Use industry standards in business processes design– in order to have unified business processes, it is recommended that Azzaz implements retail industry standards, e.g., the “Association for Retain Technology Standards (ARTS)” that facilitates “unified payment systems” in its BPM models (Silver 2006, para. 5). Using ARTS standards will help overcome operational challenges, automate the processes, and provide consistent customer experience online and in stores.

Restructure the workflow/business processes – since PhoneBits and Azzaz have different IT systems and business models, process inconsistencies are likely to arise making it difficult to attain consistent customer experience and integrated supply chains. In addition, disjointed customer channels may hinder process automation. Therefore, the BPM technology can help restructure and optimise the retailer’s business processes to meet its expansion goals.

Staff skills – Azzaz should train its staff, especially the line managers and supervisors, on how to use the software. Staff competency in using AmeriCommerce functionalities, such as the in-built emailing tools and multi-store feature, will increase support for the process changes and minimise resistance.

Information security – the privacy of customer information entered into the system is of utmost importance. A secure system enhances data integrity, as it is less vulnerable to cybercrime. Azzaz should deploy security features, such as login passwords for users, to protect the customers and keep away hackers.

The potential implementation challenges include system incompatibility and inadequate staff skills. PhoneBit’s IT systems are incompatible with those of Azzaz; hence, providing consistent online services may be a challenge. Further, the implementation of the software will need skilled staff and an IT department to build capacity. Therefore, inadequate staff skills may be a challenge to the implementation process.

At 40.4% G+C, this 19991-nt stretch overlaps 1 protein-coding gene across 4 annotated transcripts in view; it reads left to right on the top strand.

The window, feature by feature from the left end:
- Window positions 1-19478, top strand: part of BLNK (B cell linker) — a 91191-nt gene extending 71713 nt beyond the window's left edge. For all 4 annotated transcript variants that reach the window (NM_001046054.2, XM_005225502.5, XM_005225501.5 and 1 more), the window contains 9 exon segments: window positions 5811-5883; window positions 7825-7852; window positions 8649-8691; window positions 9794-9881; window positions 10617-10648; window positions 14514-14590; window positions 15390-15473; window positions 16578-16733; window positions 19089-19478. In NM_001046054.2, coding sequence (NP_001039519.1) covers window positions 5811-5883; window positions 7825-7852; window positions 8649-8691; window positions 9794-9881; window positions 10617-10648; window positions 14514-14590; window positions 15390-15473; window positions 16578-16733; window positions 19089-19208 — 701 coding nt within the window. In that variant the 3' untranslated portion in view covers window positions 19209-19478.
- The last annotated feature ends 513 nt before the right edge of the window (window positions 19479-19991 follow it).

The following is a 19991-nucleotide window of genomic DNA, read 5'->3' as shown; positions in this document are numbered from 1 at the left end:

Conclusions and Recommendations

Ecommerce software has empowered customers and improved consumer purchase experience. AmeriCommerce is recommended for Azzaz as its multi-store functionality will enable the retailer to build consistent processes across its 11 shops. In addition, the software supports the integration of processes and customisation of BPM models related to shipment and order fulfilment.

References

Bakos, Y 2007, ‘Reducing Buyer Search Costs: Implications for Electronic Marketplaces’, Management Science, vol. 43, no. 12, 145-151.

Bradley, R 2008, Fertile Ground for ROI in BPM: three unlikely areas. AN SOA, BPM, Decisions Management and cloud computing guide for the Enterprise community. Web.

Brynjolfsson, E & Smith, M 2000, ‘Frictionless Commerce? A Comparison of Internet and Conventional Retailers’, Management Science, vol. 46, no. 4, 77-83.

Chase, R, Jacobs, F & Aquilano, N 2004, Operations Management for Competitive Advantage, Boston, McGraw-Hill/Irwin.

Cleveland, S 2010, BPM from a Business Point of View, business process management, Greatest Benefit from BPM, weblog. Web.

CPC Strategy 2014, Ecommerce Platform Comparison. Web.

Dabaghkashani, Z, Hajiheydari, N & Haghighinasab, M 2012, ‘A Success Model for Business Process Management Implementation’, International Journal of Information and Electronics Engineering, vol. 2, no. 5, pp. 725-730.

Hajiheydari, N & Dabaghkashani, Z 2011, BPM Implementation Critical Success Factors: Applying Meta-synthesis Approach, IACSIT Press, Singapore.

Kotler, P & Keller, K 2011, Marketing Management, Prentice Hall, New York.

Lucintel 2013, PESTLE Analysis of Norway 2013. Web.

Melenovsky M & Sinur, J 2006, ‘Having a BPM Maturity Model is Important for Long Lasting BPM Success’, Business Rules Journal, vol. 7, no. 12, pp. 71-81.

Oracle 2012, Enhancing the Customer Experience: The Promise of BPM Technology for Retailers. Web.

Rajput, W 2000, E-commerce systems architectures and applications, Artech House, London.

Silver, B 2006, BPMS watch: BPM’s evolving value proposition. Web.

Smith, H & Fingar, P 2003, Business Process Management: The Third Wave, Meghan-Kiffer, New York.